Since the first aerial photograph, taken from a hot air balloon in 1858, aerial photography has evolved into a thriving industry of professionals and hobbyists utilizing the newest camera equipment, drone tech, and for many, the same helicopters or fixed-wing aircraft they started using when they opened their business.
“Innovation is really in our DNA,” said Jean-Luc Kaiser, owner of L’Europe vue du ciel. “Every two years, for example, we change our photo equipment to always have the best camera.”
Kaiser started the company in 1999 in eastern France. The office features an aerial photography museum loaded with Kaiser’s personal collection of historic photographs, articles, and antique aerial camera equipment. Its located just a few miles from a “historic battlefield of the First World War ” where Kaiser, a history buff, says, “a big part of the history of aerial photography was written.”
In the beginning, the business mainly provided oblique or angled aerial imagery from its Schweizer 300 helicopter, fulfilling photo requests from large companies, government entities, and private individuals. Thirteen years later a five-person team of pilots, photographers, IT engineers, and GIS specialists has shifted its focus from oblique work to vertical imagery. The company provides photographic maps of cities, 3D models, and other geographic information products such as an inventory of leisure activities along hundreds of miles of beaches. The straight-down, vertical perspective is used to image large areas, such as harbors, where the photographic maps can be used to make measurements.
The changing needs in aerial photography deliverables also came with the call for innovation in aviation. High fuel costs across Europe, coupled with a desire to cut their carbon footprint, led Kaiser and his team to look for a better option. “We had in mind to reinvent the main work tool we have.”
That alternative came in the form of Slovenian aircraft manufacturers Pipistrel’s Alpha Trainer, a light aircraft powered by a rotax 912 UL that runs on automotive gasoline.
“In France it’s permitted to use light aircraft for doing our work commercially,” Kaiser said. The company ordered the Pipistrel Alpha Trainer from the factory but “with lots of special modifications to make it the best camera plane we could” and affectionally named their new photo ship, the Green Observer.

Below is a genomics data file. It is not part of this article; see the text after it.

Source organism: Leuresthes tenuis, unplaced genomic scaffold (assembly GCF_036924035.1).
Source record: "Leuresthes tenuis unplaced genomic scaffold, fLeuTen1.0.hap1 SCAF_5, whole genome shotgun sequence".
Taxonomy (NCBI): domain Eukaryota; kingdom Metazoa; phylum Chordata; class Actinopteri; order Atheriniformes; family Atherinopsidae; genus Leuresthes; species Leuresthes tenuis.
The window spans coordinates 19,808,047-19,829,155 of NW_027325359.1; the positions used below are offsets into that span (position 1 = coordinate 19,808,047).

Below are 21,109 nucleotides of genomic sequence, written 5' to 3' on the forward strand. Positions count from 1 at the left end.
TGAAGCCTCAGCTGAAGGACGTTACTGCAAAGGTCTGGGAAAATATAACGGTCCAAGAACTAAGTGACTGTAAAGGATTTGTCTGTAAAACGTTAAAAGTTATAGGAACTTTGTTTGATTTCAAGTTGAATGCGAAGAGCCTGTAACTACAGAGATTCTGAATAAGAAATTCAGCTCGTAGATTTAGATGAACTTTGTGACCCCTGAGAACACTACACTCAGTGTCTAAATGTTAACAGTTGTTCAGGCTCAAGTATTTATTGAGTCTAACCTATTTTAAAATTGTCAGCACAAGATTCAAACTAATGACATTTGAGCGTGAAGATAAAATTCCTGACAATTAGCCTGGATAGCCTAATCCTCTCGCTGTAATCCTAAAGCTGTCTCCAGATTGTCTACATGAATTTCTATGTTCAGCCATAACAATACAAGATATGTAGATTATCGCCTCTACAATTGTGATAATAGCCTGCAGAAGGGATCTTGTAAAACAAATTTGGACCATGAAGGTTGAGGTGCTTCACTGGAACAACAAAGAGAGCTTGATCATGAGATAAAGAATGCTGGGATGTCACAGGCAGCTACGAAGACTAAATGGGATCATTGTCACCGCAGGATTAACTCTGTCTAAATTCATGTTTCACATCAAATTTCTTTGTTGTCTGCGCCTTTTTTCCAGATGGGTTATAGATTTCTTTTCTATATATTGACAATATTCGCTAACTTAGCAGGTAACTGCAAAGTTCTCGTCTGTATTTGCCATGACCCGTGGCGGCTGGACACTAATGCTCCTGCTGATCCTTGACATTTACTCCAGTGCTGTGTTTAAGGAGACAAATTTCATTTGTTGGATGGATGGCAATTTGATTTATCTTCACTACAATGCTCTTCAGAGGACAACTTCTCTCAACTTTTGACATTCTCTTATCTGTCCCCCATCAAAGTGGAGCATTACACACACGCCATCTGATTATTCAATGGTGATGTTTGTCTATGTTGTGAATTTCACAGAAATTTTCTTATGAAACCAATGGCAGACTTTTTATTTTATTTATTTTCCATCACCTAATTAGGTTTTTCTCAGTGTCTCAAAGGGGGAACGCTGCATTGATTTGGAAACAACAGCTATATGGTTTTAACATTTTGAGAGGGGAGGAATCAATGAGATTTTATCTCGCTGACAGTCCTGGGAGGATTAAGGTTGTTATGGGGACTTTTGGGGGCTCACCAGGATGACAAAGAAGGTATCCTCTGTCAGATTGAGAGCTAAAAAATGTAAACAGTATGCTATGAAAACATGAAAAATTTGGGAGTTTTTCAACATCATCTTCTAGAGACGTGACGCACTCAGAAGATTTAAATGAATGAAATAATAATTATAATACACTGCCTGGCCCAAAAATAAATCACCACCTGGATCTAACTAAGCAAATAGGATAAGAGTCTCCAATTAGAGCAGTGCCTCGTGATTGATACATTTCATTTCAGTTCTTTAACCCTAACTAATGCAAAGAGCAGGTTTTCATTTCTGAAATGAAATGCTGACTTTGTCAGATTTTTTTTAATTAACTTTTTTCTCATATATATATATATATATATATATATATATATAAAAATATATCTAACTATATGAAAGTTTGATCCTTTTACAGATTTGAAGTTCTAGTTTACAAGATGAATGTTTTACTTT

On why the Green Observer is perfect for aerials, Kaiser had a lot to say: “You can fly relatively quick at 120 miles per hour, but you can fly at 40 miles per hour if you have some oblique pictures to do … it’s a high-wing plane and you can open the door in flight.”
Other modifications include several camera ports in the floor and a dedicated flight management system.
On the cost savings, Kaiser explained, “You must keep in mind that in France, a gallon of aircraft fuel is around $9.50. So, when you fly mapping with this plane at four gallons per hour and your competitors are flying a twin engine who burns 20 gallons per hour, it makes a big difference.”
Kaiser and his team recently calculated the carbon emissions with the Pipistrel and found that per mile flown, the 80-horspower Rotax engine produces the same or less emissions than a small car. “The less fuel you burn the less pollution you make.”
News of L’Europe vue du ciel’s Green Observer traveled fast, and proved to be a selling point:
“Clients love that it’s low polluting and quiet for people on the ground,” Kaiser said. “When we get aerial photo requests, clients want the Green Observer and nothing else.”
Using light, experimental aircraft for aerial photography is not currently permitted in the United States, but it is being considered through FAA’s MOSAIC initiative, the Modernization of Special Airworthiness Certification which includes many anticipated reforms to regulations governing light sport and amateur-built aircraft.
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